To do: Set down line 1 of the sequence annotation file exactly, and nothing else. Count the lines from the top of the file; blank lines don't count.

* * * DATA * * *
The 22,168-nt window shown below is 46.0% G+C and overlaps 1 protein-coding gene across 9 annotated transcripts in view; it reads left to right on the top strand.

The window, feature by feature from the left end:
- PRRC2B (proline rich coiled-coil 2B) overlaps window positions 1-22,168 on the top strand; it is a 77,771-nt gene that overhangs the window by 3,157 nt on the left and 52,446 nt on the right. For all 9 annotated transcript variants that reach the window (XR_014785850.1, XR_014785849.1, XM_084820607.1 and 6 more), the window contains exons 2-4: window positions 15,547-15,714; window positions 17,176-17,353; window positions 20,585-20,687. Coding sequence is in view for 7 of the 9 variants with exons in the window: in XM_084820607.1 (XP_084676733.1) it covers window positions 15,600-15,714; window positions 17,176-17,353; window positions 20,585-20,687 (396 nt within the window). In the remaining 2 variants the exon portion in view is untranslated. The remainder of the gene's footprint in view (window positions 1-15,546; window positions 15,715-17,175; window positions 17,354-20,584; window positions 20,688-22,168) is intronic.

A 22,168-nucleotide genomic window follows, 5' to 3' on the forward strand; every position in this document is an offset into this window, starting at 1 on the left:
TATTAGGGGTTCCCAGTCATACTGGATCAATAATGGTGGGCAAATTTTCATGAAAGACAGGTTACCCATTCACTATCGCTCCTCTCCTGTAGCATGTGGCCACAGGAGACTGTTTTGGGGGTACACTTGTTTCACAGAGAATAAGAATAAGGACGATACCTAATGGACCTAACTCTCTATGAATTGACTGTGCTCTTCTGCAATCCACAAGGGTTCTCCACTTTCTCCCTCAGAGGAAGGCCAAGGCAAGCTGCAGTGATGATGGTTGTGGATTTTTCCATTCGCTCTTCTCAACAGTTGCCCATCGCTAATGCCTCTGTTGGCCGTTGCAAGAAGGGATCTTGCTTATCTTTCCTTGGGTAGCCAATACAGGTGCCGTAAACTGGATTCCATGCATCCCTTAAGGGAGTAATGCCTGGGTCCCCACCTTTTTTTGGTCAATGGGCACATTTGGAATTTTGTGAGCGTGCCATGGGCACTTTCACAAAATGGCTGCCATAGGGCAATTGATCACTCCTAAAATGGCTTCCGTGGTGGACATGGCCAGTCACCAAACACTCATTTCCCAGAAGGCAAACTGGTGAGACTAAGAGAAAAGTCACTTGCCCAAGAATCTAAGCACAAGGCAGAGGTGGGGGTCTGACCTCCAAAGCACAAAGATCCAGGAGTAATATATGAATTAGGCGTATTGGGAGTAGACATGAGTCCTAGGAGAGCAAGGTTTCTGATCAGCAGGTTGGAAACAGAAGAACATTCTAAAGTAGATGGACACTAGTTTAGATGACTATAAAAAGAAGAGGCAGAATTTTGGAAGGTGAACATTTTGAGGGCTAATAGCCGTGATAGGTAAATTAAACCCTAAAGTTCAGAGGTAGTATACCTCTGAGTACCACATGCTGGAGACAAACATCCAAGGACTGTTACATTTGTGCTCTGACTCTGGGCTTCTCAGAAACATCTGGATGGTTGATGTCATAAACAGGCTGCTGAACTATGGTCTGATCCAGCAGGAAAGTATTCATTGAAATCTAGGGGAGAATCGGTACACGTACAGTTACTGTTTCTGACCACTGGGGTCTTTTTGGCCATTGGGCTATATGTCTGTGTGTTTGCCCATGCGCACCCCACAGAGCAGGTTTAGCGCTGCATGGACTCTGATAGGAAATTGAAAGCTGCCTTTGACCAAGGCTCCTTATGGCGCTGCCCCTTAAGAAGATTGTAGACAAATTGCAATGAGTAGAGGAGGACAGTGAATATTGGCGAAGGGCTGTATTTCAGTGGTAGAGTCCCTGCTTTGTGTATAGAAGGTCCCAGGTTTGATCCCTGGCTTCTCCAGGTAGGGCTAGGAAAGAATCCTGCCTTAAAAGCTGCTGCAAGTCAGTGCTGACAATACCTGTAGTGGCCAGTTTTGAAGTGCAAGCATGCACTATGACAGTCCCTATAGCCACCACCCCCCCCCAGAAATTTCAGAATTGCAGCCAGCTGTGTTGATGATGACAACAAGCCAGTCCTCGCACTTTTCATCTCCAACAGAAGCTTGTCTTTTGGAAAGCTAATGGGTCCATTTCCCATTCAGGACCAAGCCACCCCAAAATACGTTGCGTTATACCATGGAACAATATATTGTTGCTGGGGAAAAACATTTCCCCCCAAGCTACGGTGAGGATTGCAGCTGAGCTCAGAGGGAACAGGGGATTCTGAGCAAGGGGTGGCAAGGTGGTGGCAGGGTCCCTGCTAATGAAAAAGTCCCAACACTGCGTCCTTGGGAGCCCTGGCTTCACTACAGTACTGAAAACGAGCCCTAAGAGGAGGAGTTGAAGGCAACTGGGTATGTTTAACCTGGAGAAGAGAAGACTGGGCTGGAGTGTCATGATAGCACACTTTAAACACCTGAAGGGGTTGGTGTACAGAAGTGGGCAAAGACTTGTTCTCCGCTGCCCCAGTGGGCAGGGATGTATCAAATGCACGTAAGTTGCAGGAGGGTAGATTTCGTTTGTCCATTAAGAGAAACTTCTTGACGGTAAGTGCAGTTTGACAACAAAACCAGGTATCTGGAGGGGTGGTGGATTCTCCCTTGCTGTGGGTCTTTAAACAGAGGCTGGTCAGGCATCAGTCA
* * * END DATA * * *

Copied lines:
The 22,168-nt window shown below is 46.0% G+C and overlaps 1 protein-coding gene across 9 annotated transcripts in view; it reads left to right on the top strand.